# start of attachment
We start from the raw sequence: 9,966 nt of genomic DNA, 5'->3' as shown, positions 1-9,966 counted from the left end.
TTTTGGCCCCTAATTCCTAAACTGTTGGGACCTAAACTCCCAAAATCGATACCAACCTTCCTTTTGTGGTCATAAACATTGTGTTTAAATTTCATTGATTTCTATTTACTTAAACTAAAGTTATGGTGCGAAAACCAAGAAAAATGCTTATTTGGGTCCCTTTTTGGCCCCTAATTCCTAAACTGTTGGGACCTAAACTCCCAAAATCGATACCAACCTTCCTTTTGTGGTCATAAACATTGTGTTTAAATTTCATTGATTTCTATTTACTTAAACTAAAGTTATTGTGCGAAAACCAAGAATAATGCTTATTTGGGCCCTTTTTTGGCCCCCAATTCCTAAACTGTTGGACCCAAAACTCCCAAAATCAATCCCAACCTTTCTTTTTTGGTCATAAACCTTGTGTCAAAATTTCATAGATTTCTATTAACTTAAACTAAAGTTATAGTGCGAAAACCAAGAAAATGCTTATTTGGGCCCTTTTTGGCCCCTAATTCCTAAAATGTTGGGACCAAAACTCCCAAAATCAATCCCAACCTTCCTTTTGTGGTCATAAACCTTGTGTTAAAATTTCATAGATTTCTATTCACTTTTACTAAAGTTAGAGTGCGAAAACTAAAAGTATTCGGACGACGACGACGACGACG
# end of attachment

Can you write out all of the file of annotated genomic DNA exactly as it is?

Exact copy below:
We start from the raw sequence: 9,966 nt of genomic DNA, 5'->3' as shown, positions 1-9,966 counted from the left end.
TTTTGGCCCCTAATTCCTAAACTGTTGGGACCTAAACTCCCAAAATCGATACCAACCTTCCTTTTGTGGTCATAAACATTGTGTTTAAATTTCATTGATTTCTATTTACTTAAACTAAAGTTATGGTGCGAAAACCAAGAAAAATGCTTATTTGGGTCCCTTTTTGGCCCCTAATTCCTAAACTGTTGGGACCTAAACTCCCAAAATCGATACCAACCTTCCTTTTGTGGTCATAAACATTGTGTTTAAATTTCATTGATTTCTATTTACTTAAACTAAAGTTATTGTGCGAAAACCAAGAATAATGCTTATTTGGGCCCTTTTTTGGCCCCCAATTCCTAAACTGTTGGACCCAAAACTCCCAAAATCAATCCCAACCTTTCTTTTTTGGTCATAAACCTTGTGTCAAAATTTCATAGATTTCTATTAACTTAAACTAAAGTTATAGTGCGAAAACCAAGAAAATGCTTATTTGGGCCCTTTTTGGCCCCTAATTCCTAAAATGTTGGGACCAAAACTCCCAAAATCAATCCCAACCTTCCTTTTGTGGTCATAAACCTTGTGTTAAAATTTCATAGATTTCTATTCACTTTTACTAAAGTTAGAGTGCGAAAACTAAAAGTATTCGGACGACGACGACGACGACG